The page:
The terrorism of September 11th in the US marks the first major attack by a Muslim culture inside the core of a Western state since the Turks besieged Vienna in 1683. One of the main motivations behind the terrorist attack was a hatred for the West, and the United States in particular, because of the strength and resilience of our culture – especially when compared to that of Islam, which is unsuccessfully struggling to keep up. The use of terrorism is also a reflection of the Islamic world’s basic inability to successfully confront Western power in any other sphere of activity over the past century.
The rapid destruction of the Taliban’s hold on Afghanistan and the attendant damage to the Al-Qaeda network is another testament to Western power. With no local base, the US and its Coalition partners were able to leverage their way into access to local airspace, and to mobilize local allies to act as ‘game-beaters’ for a potent combination of special forces and airpower. The Western willingness to use local allies is a salient feature of its war-making among other cultures – the British used Indian troops to control India; Cortez generated an anti-Aztec rebellion; and Julius Caesar raised a Legion of Gauls to complete his conquests.
Typically, Western troops have the most to dread when fighting each other – witness the incredible violence of our World Wars. It also says much when “friendly fire” killed more American troops in the first month in Afghanistan than the Taliban and Al-Qaeda ever managed to do.
Nor was the direct destruction wrought by Osama Bin Laden’s minions that decisive – excepting the thousands of personal tragedies caused by the attack. Many of the corporations and businesses that lost office space and records were able to reconstitute themselves within days of the destruction of the World Trade Center – showing the flexibility and resilience that is normally characteristic of military formations in a major war. The worst economic effect of the attack was a loss of confidence and the interruptions caused to air traffic. However, the long term economic damage wrought by the attack shows every sign of being swiftly overcome in the near future. Economically, what is a problem today will be a fiscal hiccup in a few years from now.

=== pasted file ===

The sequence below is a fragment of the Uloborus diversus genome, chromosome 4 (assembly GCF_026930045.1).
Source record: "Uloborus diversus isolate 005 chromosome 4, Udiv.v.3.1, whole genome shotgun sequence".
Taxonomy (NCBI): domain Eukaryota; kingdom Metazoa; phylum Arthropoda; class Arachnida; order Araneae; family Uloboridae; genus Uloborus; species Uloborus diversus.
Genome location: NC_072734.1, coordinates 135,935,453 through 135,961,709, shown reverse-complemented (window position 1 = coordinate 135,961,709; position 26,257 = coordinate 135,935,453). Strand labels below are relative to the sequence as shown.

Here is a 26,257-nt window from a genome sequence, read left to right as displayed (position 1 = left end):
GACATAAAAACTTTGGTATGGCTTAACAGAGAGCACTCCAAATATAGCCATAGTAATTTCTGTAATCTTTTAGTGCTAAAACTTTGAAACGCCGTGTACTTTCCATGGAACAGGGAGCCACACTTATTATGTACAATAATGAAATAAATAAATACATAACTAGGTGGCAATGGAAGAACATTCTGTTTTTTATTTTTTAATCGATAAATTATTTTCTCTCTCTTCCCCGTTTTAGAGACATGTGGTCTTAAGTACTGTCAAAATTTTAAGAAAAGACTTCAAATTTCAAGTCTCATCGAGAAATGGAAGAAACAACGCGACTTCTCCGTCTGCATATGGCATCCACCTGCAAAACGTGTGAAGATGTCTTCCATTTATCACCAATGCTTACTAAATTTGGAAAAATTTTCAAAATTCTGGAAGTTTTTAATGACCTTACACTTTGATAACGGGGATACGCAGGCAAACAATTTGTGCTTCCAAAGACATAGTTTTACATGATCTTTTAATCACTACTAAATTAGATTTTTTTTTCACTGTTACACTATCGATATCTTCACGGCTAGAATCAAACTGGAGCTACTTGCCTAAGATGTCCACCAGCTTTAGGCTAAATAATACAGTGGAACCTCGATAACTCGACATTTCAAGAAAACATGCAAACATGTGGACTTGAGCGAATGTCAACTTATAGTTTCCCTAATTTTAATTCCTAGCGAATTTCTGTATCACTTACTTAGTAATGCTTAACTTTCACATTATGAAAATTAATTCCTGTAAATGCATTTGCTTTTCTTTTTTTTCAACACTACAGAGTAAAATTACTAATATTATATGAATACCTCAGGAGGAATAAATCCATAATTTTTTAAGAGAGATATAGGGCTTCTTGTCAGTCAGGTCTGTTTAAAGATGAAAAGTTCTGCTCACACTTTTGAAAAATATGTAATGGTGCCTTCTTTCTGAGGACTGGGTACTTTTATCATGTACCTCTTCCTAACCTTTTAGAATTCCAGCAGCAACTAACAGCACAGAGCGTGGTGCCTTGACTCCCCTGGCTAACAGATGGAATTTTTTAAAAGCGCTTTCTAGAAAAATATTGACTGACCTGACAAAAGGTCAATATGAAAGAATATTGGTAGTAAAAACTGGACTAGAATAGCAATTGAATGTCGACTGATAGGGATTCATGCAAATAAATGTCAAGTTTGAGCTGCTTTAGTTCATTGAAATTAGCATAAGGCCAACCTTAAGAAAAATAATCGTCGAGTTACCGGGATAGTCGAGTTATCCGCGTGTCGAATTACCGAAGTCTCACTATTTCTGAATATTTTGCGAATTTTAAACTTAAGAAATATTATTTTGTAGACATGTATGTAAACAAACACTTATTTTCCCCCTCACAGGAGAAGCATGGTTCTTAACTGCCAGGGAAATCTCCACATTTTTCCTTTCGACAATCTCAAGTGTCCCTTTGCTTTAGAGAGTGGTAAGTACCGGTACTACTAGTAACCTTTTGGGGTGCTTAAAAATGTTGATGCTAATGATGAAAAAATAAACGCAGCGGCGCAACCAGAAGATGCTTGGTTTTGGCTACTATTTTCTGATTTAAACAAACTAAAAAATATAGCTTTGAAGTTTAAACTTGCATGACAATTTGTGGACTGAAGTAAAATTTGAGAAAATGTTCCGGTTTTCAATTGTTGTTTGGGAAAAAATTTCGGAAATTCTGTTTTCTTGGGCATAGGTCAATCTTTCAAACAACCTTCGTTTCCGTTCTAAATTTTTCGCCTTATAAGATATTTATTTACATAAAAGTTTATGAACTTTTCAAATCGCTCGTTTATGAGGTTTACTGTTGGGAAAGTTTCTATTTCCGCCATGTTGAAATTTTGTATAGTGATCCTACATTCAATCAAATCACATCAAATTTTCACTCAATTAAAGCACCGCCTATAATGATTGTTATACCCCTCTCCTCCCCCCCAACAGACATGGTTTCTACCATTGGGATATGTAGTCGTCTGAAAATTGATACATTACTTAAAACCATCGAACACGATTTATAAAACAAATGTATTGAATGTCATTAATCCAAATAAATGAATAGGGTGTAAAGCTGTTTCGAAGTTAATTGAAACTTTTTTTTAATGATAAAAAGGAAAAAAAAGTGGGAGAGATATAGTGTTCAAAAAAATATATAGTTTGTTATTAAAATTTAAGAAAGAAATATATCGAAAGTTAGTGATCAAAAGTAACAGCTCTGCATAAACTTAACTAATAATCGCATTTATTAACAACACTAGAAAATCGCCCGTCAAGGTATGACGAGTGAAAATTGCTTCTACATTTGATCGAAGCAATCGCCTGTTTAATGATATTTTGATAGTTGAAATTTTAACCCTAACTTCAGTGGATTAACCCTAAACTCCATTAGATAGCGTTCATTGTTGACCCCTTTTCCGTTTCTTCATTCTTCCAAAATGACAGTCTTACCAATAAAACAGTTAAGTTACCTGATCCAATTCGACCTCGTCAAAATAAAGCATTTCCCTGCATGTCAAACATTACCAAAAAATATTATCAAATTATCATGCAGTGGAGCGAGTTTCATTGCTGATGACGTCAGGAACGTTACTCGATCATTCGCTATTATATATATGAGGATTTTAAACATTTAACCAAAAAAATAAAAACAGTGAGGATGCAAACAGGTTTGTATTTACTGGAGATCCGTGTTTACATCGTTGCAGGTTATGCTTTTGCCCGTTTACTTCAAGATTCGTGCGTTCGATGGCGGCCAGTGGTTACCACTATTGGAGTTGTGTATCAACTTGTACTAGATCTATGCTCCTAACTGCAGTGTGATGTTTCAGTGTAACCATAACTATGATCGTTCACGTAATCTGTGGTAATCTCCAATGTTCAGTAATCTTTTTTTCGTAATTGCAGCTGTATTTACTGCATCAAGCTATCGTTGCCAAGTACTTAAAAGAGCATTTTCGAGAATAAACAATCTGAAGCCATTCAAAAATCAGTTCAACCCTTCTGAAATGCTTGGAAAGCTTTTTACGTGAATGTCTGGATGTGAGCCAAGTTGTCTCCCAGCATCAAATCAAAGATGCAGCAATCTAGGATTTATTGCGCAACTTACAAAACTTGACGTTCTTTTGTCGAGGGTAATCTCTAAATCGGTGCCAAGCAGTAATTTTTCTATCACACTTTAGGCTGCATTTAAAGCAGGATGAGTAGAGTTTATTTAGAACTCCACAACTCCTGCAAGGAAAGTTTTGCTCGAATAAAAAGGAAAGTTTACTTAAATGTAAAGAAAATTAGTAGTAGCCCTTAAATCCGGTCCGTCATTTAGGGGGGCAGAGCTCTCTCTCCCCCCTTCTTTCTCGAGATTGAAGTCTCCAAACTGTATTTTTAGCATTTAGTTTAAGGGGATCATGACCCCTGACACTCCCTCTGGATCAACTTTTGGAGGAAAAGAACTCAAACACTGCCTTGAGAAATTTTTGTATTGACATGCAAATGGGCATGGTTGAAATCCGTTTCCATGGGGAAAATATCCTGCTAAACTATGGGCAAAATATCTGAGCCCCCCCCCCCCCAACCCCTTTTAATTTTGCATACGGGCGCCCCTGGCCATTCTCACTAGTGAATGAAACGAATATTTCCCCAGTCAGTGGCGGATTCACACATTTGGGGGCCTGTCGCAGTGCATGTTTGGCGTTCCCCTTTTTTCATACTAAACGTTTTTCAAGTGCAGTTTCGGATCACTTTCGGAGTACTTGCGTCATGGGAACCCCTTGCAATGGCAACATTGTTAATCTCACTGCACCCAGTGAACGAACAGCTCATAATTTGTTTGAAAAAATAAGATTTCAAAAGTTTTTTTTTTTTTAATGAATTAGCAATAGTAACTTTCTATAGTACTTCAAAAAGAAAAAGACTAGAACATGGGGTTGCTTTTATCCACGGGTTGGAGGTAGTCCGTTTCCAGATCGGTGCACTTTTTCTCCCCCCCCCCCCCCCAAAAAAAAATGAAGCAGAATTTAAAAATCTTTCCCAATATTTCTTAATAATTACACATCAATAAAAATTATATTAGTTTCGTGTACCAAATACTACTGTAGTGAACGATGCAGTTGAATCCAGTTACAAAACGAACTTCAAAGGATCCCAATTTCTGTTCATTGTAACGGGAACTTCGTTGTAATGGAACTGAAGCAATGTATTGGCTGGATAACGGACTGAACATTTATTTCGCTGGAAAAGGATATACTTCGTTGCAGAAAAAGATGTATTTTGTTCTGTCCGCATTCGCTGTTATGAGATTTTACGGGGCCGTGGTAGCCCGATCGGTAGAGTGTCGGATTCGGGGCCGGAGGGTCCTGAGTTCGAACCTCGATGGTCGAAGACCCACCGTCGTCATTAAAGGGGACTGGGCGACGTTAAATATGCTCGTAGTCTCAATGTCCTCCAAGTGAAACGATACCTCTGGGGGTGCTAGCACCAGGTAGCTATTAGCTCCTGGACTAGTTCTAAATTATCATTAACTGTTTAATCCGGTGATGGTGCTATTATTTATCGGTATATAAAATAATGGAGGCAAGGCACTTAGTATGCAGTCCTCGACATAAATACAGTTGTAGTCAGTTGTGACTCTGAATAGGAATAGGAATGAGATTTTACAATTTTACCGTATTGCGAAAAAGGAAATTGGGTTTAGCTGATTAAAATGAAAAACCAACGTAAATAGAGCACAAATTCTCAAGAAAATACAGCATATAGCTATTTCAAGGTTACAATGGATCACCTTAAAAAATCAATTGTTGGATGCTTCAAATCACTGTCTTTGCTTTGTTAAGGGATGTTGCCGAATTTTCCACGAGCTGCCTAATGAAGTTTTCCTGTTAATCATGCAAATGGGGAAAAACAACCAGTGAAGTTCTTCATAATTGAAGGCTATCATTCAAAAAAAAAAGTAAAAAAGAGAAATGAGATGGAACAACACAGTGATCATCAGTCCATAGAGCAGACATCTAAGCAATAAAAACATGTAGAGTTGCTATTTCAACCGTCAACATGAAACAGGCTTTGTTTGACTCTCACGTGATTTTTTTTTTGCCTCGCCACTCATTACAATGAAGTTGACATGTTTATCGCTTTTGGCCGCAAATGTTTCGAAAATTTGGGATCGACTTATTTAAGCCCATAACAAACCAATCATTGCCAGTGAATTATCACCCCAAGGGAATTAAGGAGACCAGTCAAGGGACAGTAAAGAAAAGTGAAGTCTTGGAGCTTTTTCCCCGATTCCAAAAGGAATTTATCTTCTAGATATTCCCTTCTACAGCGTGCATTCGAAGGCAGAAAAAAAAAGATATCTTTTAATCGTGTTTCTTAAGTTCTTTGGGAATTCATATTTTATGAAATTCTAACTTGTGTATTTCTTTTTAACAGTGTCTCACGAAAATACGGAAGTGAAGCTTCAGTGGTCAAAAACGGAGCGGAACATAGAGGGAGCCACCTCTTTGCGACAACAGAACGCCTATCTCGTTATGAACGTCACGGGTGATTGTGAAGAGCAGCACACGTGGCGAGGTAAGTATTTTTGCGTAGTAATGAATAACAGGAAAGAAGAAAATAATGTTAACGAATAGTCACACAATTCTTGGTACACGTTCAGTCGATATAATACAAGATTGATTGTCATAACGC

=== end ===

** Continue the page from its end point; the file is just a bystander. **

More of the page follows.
In recent decades it has been fashionable to denigrate Western cultural superiority and even to assume that all cultures are of equal worth. This multicultural construct of the New Left is based on the self-loathing that typifies its ideology. The direct slap in the face received on September 11th should put an end to this notion, but probably won’t. Our culture, that of the Western World (although imperfect), is superior to all others in its strength and ability to provide for human needs and we should not be ashamed to admit it. People are equal – in capability at birth – but their cultures are what let their capabilities be fully developed; and Western culture is demonstrably the best in the world at this.
However, the destruction of the architects of September’s terrorism will not spell an end to this crisis. It is very likely that the 21th Century will generate a Western vs. Islamic conflict of the kind Samuel Huntingdon feared in The Clash of Civilizations, and it may well be that a similar confrontation is brewing with China. As the decades unfold, one of the most vital strategic assets of the Western world will be its own sense of itself. It is time we rekindled a necessary degree of cultural chauvinism and use it to recognize our true worth and reinforce our real strengths.